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Social Housing in Paris, Barrault Pressacco, Photo: Giaime Meloni

Bay Windows out of Hempcrete: Social Housing in Paris by Barrault Pressacco

In the heterogeneous 18th arrondissement of Paris, Barrault Pressacco has erected a social housing building for Paris Habitat, the French capital’s largest social housing developer. The volume, roughly a kilometre north of Gare du Nord, faces busy Rue Max Dormont in the west and in the east is flanked by a quieter residential street. Two shops open the 22-metre-wide building to the main road at its west, with two bay window configurations further up enlarging the residential storeys towards the road. The architects fell back on a changeable Parisian tradition with these extensively glazed elements: bay windows were frequent in the French capital in mediaeval times, were prohibited between1607 und 1882 and then became prevalent again in Parisian residential architecture in the 20th century. In contrast, the development plan required a flat building alignment for the east façade at Rue Philippe du Girard, the location of the entrance to the 15 apartments divided into three per floor and accessed by an inward-lying spiral staircase. The large windows at the street front and two internal courtyards provide plenty of natural light, also in the sanitary rooms, and enable cross-ventilation of the apartments.
The white rendered facades conceal a hybrid construction: while the load-bearing system consists of a concrete frame structure, the outer walls were built in the timber frame technique and insulated with hempcrete. This mixture of chaffed hemp stalks, water and a lime-based bonding agent combines satisfactory insulation values with a high heat storage capacity and a good CO2-balance. Being hygroscopic and vapour permeable, the material is also able to absorb moisture in room air and give it off again later. The outer walls between 23 and 30 centimetres thick achieve U-values ranging from 0.27 to 0.30 W/m2K. On the outside they have a coat of lime rendering and on the inside are surfaced in two layers of gypsum fibreboard, which served as permanent formwork for inserting the hempcrete.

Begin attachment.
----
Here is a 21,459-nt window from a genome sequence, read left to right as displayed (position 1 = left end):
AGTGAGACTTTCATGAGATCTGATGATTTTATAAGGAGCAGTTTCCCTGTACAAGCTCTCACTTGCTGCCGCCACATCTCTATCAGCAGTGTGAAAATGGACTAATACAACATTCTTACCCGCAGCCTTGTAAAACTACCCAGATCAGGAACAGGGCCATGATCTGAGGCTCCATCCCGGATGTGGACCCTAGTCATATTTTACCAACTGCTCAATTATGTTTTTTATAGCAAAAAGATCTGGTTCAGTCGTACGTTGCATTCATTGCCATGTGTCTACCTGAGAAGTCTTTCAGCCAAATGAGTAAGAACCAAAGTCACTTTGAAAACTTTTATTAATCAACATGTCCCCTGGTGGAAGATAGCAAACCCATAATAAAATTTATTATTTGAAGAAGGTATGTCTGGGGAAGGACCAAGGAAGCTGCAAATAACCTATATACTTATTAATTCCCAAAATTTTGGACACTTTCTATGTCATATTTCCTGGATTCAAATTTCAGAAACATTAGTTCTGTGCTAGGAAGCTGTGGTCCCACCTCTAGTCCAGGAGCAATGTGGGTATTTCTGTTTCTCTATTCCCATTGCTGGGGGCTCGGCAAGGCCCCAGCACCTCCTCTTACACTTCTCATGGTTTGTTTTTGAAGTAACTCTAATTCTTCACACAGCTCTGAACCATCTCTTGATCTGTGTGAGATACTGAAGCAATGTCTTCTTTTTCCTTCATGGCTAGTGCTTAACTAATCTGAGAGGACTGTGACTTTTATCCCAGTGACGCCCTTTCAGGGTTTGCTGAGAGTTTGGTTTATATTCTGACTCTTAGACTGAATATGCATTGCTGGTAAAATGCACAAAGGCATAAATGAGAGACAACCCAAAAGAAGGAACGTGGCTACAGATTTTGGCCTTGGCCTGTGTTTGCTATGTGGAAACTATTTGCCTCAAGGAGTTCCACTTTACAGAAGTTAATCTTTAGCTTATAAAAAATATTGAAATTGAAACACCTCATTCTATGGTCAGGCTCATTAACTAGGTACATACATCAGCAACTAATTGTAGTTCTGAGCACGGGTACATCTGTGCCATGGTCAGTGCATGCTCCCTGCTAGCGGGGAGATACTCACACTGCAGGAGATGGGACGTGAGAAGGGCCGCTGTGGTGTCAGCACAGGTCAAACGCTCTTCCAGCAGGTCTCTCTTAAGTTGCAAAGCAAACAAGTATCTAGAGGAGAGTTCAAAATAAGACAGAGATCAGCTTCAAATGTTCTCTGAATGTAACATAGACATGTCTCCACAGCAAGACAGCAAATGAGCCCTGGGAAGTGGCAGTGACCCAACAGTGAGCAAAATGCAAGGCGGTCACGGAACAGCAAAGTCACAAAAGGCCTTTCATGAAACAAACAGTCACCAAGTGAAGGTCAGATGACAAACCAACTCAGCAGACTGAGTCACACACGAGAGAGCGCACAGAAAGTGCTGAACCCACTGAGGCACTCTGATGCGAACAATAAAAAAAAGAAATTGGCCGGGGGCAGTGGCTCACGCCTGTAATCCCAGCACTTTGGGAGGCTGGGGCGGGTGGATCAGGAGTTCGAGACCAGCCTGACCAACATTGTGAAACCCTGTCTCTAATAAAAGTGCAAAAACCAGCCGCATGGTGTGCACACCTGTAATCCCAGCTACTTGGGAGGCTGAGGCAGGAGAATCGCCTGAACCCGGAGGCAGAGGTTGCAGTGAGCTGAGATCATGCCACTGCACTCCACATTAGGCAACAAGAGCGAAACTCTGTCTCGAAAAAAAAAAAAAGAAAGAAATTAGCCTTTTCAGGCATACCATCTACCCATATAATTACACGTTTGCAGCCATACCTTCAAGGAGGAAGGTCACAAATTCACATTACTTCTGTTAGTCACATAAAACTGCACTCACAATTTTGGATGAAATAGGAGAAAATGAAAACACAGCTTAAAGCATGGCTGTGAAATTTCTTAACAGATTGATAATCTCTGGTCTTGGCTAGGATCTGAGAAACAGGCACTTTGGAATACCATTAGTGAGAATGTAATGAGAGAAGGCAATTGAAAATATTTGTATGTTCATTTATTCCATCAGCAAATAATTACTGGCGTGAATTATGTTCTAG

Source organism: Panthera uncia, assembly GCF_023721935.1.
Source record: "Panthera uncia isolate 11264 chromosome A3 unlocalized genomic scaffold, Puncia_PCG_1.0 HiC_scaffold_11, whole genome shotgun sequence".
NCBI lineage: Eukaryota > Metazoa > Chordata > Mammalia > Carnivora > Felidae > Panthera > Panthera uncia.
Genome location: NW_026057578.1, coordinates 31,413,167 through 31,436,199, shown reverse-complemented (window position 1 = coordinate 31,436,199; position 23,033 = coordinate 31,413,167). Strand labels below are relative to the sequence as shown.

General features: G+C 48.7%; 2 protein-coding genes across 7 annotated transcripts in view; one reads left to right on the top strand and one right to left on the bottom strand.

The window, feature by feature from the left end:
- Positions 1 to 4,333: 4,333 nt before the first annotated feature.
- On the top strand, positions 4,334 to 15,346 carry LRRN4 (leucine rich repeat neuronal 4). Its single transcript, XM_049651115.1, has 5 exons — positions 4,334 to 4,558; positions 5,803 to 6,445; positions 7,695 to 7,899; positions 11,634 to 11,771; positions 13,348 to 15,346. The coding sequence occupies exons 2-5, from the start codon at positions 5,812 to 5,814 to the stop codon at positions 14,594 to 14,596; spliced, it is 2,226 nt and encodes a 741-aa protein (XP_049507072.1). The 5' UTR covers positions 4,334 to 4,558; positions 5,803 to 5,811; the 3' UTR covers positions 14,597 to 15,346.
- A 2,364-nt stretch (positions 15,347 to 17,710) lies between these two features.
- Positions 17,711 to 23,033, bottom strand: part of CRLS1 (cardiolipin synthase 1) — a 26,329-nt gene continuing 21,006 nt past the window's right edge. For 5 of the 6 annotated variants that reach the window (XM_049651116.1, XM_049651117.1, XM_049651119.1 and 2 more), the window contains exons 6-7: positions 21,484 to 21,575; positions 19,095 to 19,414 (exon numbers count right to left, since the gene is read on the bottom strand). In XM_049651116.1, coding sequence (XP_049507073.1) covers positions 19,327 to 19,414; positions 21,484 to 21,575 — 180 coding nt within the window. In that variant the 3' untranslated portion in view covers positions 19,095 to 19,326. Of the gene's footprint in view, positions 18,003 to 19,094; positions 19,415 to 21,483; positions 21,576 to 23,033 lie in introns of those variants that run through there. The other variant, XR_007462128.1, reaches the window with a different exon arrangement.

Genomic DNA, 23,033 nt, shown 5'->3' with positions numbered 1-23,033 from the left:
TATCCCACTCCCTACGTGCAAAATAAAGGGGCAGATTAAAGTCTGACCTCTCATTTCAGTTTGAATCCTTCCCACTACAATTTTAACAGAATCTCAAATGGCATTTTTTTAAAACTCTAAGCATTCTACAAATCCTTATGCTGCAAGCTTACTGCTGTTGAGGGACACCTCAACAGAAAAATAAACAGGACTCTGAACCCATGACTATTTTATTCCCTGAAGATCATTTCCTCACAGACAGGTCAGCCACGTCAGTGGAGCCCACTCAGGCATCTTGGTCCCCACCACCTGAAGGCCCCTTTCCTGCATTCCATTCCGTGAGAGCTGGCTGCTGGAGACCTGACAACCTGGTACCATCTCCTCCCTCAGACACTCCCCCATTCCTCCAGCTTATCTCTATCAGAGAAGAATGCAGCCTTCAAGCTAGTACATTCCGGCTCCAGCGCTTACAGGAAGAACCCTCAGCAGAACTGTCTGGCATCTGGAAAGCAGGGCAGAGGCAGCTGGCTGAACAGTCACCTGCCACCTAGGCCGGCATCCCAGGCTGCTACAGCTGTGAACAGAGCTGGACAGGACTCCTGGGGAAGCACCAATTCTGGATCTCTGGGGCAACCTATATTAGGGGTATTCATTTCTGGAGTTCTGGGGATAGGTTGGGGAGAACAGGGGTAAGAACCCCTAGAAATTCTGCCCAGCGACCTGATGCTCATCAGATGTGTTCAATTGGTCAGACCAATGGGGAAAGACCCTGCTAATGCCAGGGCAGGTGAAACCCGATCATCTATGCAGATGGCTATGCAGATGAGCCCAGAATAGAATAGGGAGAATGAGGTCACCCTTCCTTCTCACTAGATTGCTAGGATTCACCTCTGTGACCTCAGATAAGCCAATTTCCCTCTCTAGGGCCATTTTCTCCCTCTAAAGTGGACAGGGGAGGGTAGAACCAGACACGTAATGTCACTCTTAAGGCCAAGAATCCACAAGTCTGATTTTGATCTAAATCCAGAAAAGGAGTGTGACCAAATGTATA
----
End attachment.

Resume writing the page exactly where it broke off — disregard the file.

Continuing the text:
The potential for use of hempcrete in construction work in France is enormous. As the architects state, about 50 percent of all European hemp plants are grown in the country. But the amount of land needed for such a purpose is not to be underestimated: the annual harvest of some 8 hectares of hemp went into the 240 square metres of hempcrete in the building.

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